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Fifteen councillors want answers over grants scandal

grants scandalHAKIN councillor Mike Stoddart has submitted a requisition signed by 15 members to Pembrokeshire County Council chairman Cllr Arwyn Williams calling for an extraordinary meeting to reconsider his notice of motion to allow members access to information about the Pembroke and Pembroke Dock property grants.

His original notice of motion was rejected by the Independent Plus Political Group’s block vote at the December meeting of council.

But Cllr Stoddart claims that the process was flawed because the vote was based on a series of misleading and downright false statements by Cabinet member Cllr David Pugh.

Cllr Pugh was forced to issue an “unreserved apology” with respect to his claim that Cllr Stoddart’s failure to take into account “a third side elevation” at No 25 Dimond Street was either a “deliberate untruth” or “sheer incompetence” when the Hakin councillor proved conclusively that the third side elevation was a figment of Cllr Pugh’s imagination.

He is also challenging Cllr Pugh’s claim that most of the retail space at No. 29 Dimond Street (Paul Sartori) – the refurbishment of which is supposed to have cost £53,000 – was given over to an area set aside for storing and cleaning clothes.

Cllr Stoddart says the area in question amounts to about seven square metres out of a total of 50 square metres – less than 15%.

When he contacted Cllr Pugh to seek an explanation for this misleading claim, the cabinet member replied that he didn’t wish to continue the correspondence.

The original notice of motion followed a series of failed freedom of information requests and Cllr Stoddart also claims that Cllr Pugh gave a false account of the law on this subject.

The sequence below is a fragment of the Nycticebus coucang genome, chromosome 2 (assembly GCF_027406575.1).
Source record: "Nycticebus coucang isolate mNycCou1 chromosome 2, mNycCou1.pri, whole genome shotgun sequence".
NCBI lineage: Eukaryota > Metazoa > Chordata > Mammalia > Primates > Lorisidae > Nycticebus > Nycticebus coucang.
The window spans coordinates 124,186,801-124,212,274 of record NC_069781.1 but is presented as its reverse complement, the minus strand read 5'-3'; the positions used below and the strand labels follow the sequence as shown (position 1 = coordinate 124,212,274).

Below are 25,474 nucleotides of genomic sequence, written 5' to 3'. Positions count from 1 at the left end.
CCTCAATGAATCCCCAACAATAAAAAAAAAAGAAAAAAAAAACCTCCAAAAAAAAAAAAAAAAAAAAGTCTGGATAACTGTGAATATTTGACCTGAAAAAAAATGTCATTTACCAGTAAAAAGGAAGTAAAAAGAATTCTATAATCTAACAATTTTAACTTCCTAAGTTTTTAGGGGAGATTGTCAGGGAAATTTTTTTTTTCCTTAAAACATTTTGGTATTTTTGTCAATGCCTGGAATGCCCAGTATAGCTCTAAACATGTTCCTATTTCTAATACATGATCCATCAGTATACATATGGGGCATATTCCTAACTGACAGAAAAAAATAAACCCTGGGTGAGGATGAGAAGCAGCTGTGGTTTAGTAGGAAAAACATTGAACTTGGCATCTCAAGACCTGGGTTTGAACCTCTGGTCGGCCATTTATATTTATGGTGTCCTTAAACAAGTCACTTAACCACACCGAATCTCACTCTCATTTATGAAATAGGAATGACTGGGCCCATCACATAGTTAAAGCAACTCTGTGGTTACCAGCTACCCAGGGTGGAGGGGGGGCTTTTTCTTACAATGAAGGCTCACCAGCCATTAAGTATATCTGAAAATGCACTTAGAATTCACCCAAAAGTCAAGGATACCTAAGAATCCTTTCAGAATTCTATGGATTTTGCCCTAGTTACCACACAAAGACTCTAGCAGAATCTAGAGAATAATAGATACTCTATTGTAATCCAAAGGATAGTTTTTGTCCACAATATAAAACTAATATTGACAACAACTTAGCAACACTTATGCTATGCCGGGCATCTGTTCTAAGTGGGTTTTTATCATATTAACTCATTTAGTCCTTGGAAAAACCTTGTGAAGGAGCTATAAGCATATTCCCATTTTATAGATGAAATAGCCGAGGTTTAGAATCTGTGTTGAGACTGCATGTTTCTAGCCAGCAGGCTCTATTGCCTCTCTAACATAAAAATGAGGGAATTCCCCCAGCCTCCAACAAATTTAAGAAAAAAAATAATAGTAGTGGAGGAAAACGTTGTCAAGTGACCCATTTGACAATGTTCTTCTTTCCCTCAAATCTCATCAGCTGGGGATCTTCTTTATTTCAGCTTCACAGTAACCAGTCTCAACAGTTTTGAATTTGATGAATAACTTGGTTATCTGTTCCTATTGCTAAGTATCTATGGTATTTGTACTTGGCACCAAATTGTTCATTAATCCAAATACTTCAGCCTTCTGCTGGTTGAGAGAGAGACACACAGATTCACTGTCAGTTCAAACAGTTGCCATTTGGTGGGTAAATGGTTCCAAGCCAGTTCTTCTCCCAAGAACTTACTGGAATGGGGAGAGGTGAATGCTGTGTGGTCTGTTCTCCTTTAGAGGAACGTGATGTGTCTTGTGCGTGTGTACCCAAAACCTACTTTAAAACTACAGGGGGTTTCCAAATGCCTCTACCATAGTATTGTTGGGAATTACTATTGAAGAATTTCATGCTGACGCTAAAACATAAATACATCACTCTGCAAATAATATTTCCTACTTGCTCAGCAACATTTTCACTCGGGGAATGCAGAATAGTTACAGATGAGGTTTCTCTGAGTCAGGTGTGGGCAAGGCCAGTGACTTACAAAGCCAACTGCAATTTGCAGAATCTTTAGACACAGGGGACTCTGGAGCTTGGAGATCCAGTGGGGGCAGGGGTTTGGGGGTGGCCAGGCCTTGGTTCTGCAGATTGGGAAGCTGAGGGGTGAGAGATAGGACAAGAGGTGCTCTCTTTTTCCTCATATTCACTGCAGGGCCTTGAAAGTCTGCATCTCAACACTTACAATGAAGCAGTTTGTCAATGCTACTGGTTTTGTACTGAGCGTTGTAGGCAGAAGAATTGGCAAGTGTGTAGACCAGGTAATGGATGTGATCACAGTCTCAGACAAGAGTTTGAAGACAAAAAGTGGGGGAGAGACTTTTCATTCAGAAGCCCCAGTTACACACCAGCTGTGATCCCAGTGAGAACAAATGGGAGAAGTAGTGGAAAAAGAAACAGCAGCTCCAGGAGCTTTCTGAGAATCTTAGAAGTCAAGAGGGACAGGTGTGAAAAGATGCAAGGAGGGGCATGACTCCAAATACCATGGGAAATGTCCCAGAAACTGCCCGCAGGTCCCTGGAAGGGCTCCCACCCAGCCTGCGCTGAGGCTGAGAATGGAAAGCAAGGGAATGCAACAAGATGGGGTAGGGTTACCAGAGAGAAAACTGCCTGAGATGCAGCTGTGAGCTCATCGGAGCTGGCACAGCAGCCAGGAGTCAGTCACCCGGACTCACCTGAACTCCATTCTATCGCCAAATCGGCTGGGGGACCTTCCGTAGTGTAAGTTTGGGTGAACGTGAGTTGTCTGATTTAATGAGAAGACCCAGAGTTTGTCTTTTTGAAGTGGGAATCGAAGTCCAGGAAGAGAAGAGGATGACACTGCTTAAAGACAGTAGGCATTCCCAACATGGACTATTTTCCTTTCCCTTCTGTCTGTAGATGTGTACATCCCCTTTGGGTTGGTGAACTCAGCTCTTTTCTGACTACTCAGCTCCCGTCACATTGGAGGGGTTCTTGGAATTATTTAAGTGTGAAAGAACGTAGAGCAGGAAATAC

Mike Stoddart’s website oldgrumpy.co.uk quotes Cllr Pugh as telling council: “ Before confidential information can be released permission has to be received from third parties” but he says this idea that third parties have a veto over the release of information is simply wrong, because, while they may be consulted, the final decision rests with the council after applying a public interest test. Indeed Cllr Stoddart points out that the council’s procedure manual, which is sent to all grant applicants, states quite clearly that, with regard to requests under the FoI Act, “it will be for the council alone to determine whether the documentation should be released” i.e. third parties do not have the final say.

Mike Stoddart told The Pembrokeshire Herald: “The decision taken on December 12 was based on patently false information and was in my view fundamentally flawed. I therefore emailed all councillors asking if they would support my quest to have the matter reconsidered at an extraordinary meeting of council where the issue can be decided on the basis of the truth. I am pleased to say that I had more than enough positive responses to enable me to collect the fifteen signatures required. Strangely, not a single member of the IPPG – the members who were persuaded to vote against my motion by Cllr Pugh’s false testimony – replied.”

The Chairman will now have seven days in which to call the meeting and, if he fails to do so, a request can be made to the council’s legal department to force the council to hold the meeting.

Mike Stoddart told our reporter: “It will be interesting to see whether our impartial chairman decides to act quickly, or whether he will try to delay proceedings by sitting on the requisition for the full seven days allowed in the constitution.”